Clearly, this provides one key privilege of being old and "past it", namely the fact the various agencies send the old man a pension each month, so he has no fears about his inability to earn money.
Two and a half days of frantic timetable acquisition and editing have ensured that users of the App and web site will have an up-to-date and complete set of timetables (bus and tram) from today onwards. Not beautifully done, but adequate for a transport world which will continue to change, almost certainly at short notice.
Part 1 here
Part 2 here
Part 3 here
Part 4 here
Roger suggested that things were somewhat better at Heathrow Central bus station ...
How easy would it be to assemble timetables (NOT simply departure lists) and route maps for the various terminals - and even add rail in as well?
An interesting challenge to while away the stay-at-home hours spentj tearing up newspapers for use in "the smallest room".
Here is Heathrow before Heathrow!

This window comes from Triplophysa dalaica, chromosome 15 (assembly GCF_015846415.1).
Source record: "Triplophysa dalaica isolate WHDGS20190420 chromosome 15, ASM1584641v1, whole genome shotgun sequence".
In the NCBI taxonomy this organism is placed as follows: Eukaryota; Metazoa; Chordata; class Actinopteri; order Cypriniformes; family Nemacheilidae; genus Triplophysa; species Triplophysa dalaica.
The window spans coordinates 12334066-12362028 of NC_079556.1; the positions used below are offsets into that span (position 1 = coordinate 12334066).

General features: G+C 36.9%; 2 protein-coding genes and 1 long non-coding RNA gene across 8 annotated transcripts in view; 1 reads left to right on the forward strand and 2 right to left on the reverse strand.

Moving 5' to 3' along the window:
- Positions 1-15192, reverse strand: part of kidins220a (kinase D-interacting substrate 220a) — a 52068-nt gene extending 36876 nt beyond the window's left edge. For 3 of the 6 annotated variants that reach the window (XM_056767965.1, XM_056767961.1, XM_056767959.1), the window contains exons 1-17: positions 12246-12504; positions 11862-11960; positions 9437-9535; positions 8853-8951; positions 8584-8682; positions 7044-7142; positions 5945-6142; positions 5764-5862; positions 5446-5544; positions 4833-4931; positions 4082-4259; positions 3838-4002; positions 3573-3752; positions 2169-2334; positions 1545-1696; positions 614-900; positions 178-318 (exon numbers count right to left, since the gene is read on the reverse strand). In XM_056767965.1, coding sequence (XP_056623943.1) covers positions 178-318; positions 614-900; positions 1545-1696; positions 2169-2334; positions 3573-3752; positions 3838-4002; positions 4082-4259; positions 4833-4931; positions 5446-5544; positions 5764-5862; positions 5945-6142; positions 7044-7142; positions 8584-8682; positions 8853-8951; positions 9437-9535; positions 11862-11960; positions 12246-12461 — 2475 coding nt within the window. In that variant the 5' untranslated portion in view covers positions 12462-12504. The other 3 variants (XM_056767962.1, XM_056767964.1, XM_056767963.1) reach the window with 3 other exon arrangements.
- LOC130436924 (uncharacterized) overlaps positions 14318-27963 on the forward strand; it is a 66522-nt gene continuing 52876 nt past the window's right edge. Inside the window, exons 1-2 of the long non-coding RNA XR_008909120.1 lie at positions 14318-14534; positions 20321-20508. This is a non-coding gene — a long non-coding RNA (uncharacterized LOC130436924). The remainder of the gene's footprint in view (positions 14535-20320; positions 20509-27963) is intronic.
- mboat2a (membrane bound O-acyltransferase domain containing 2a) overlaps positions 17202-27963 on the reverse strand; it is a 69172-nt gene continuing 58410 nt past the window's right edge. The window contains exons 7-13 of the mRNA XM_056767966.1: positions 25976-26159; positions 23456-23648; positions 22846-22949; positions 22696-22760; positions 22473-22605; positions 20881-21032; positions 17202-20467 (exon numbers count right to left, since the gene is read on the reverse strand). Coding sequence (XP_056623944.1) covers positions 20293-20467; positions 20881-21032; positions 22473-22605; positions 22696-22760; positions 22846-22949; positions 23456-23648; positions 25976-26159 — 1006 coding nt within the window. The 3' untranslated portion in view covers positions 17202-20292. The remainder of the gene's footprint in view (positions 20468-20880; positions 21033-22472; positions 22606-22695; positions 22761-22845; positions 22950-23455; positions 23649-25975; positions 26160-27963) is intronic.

And why did the Duke of Northumberland have a river in Middlesex?
The Duke of Northumberland's River can be described as a distributary of the Colne and a tributary of the Crane.
This section of an ancient but artificial waterway diverts water from the River Colne at Harmondsworth (just west of Heathrow Airport) flowing eastwards to the River Crane. The section past Heathrow was diverted south in 1944 when the Airport was constructed. Both rivers have recently been diverted again because of Terminal 5. They skirt the western and southern perimeter of Heathrow Airport then separate at The Two Bridges in Bedfont, southeast of Terminal 4.
The Duke's River then flows east to join the Crane in Donkey Wood, by Baber Bridge in North Feltham, west of Hounslow Heath.
Of course a loving, caring parent will set behavioural limits, draw boundaries, praise them when they comply and punish when they step over the line.
What the punishment is (or was) is a feature of contemporaneous society. We no longer thrash our children thoroughly and make Nanny put them to bed without supper (well, not often).
So what are God's behavioural limits and boundaries?
Enter an old man with a beard staggering down a mountain in 1200BC clutching a couple of too-heavy-to-carry gravestones.